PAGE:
Author Archives: David Wurtz

The new Google Web Fonts – Now fully launched

At the end of June, we announced an experimental interface for the Google Web Fonts interface. Today, we’re pleased to offer this new interface to all users, by default. From now on, you can simply visit to use the new layout and functionality. The old interface will no longer be accessible.

There are a few things we’ve added since we initially launched the interface. We’d like to call attention to one of those features in particular. We’ve added the ability to bookmark your collection. Simply click the “Bookmark your collection” link from the top right of any page. This will give you a link that you can share with friends or coworkers to quickly share your selection.

There’s more to this than meets the eye. The bookmark will depend on which page you are currently on. For example, if you grab the bookmark link from the Review step, your link will forward to a page that displays your selection in the Review step. Similarly, if you grab the link from the Use step, the link will forward to the Use step. In this way, you can selectively choose which step in the font selection process you’d like to link to.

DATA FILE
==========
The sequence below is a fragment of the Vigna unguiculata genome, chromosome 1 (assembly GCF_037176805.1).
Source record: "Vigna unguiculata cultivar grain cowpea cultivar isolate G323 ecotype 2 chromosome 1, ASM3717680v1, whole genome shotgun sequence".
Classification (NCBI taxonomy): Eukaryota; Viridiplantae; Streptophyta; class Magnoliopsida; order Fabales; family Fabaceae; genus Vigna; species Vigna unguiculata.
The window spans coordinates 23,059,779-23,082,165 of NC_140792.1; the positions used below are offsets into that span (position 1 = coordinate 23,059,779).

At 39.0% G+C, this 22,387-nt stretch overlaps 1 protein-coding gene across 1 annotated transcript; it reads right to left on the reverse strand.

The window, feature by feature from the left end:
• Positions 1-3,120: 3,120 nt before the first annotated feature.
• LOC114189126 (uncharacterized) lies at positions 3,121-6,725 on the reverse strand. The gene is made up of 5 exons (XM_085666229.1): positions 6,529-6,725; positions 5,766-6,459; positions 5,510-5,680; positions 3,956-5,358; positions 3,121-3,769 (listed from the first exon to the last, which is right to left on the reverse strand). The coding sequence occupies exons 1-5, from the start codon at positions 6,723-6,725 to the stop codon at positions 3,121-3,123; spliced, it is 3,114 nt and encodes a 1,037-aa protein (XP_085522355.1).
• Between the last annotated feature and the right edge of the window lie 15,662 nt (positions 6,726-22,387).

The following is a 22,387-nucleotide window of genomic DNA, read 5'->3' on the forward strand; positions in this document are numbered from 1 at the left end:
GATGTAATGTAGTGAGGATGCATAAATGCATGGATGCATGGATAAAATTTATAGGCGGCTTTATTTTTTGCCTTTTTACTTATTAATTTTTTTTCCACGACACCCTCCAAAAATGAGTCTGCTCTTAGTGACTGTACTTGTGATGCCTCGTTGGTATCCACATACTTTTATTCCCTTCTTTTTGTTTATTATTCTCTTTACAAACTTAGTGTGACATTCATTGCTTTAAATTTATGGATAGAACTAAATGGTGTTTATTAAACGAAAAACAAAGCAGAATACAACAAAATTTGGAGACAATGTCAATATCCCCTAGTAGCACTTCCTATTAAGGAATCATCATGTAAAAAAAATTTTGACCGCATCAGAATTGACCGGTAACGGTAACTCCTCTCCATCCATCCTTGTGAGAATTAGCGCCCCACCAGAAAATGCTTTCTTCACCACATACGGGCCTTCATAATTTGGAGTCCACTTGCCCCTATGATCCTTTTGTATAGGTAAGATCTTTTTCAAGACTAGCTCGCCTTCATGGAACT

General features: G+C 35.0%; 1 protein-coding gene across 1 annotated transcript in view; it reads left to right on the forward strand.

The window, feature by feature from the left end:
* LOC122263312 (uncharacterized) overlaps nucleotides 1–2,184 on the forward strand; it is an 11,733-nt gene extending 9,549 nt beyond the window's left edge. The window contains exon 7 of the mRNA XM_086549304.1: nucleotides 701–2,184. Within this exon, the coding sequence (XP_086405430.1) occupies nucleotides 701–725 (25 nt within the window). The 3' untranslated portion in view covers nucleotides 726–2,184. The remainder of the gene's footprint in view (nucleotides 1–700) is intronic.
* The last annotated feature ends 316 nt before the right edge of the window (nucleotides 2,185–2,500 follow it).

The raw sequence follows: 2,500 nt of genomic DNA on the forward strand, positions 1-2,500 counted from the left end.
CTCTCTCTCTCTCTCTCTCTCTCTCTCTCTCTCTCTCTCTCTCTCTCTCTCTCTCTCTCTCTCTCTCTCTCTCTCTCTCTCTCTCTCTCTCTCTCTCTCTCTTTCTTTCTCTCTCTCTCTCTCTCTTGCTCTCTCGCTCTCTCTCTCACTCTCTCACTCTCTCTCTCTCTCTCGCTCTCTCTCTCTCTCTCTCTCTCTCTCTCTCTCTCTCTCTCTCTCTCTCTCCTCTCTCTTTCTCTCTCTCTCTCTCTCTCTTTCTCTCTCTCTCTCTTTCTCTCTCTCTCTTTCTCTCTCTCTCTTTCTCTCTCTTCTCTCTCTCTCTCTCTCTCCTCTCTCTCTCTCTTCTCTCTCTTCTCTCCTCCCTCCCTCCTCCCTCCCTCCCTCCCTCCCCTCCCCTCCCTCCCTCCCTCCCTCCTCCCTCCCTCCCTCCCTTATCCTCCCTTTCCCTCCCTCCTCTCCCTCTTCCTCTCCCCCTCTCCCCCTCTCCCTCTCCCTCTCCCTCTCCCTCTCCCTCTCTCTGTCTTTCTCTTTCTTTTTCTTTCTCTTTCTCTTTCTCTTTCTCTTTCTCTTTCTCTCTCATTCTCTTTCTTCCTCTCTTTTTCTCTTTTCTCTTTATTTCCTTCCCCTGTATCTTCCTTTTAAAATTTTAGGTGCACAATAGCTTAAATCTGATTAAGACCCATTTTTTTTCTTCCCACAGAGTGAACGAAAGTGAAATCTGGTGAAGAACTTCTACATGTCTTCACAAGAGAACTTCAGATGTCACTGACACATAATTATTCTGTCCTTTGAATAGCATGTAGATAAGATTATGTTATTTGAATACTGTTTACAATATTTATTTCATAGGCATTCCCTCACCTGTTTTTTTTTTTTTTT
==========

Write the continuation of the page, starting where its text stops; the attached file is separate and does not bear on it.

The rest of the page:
We hope you enjoy this new interface. We’re grateful for all the feedback we’ve received over the past 2 weeks, and we aim to continually improve the Google Web Font selection experience based on everything we hear. Keep it coming!

Google Web Fonts – New Stats, New Name

Web fonts are taking off in a big way. Back in November, the Google Web Fonts team first published stats on the rapid adoption curve of the Google Font API. Then, Google was serving approximately 17 million daily font requests[1] to roughly 400,000 unique websites[2].

And today, less than 4 months later, we’re excited to announce that Google Web Fonts has since grown by another 290%. The Google Font API now serves roughly 50 million daily requests[1], across roughly 800,000 unique websites[2]. This equates to over 30% month over month growth. Amazingly, these stats don’t factor in caching, so the actual views of Google Web Fonts may far exceed these numbers.

Growth picked up considerably after Google Web Fonts announced over 20 new font families for the New Year. From these numbers, it’s clear that web fonts are quickly becoming part of the standard practice of web developers, game developers, and bloggers.

To make it easier for all, we’re also pleased to announce a re-branding of the “Google Font Directory” to “Google Web Fonts.” The service is now available via the simple, memorable URL:

Web fonts are on their way to changing the very fabric of the web, and this is very exciting to Google.

Here’s to a beautiful web!

Posted by David Wurtz, Product Manager, Google Web Fonts

[1] A request is a single call to the Google Font API for one or more fonts.
[2] We count a unique website as unique domains, except that “www” subdomains are not counted. For example, and would count as one domain. However, and would count as two domains.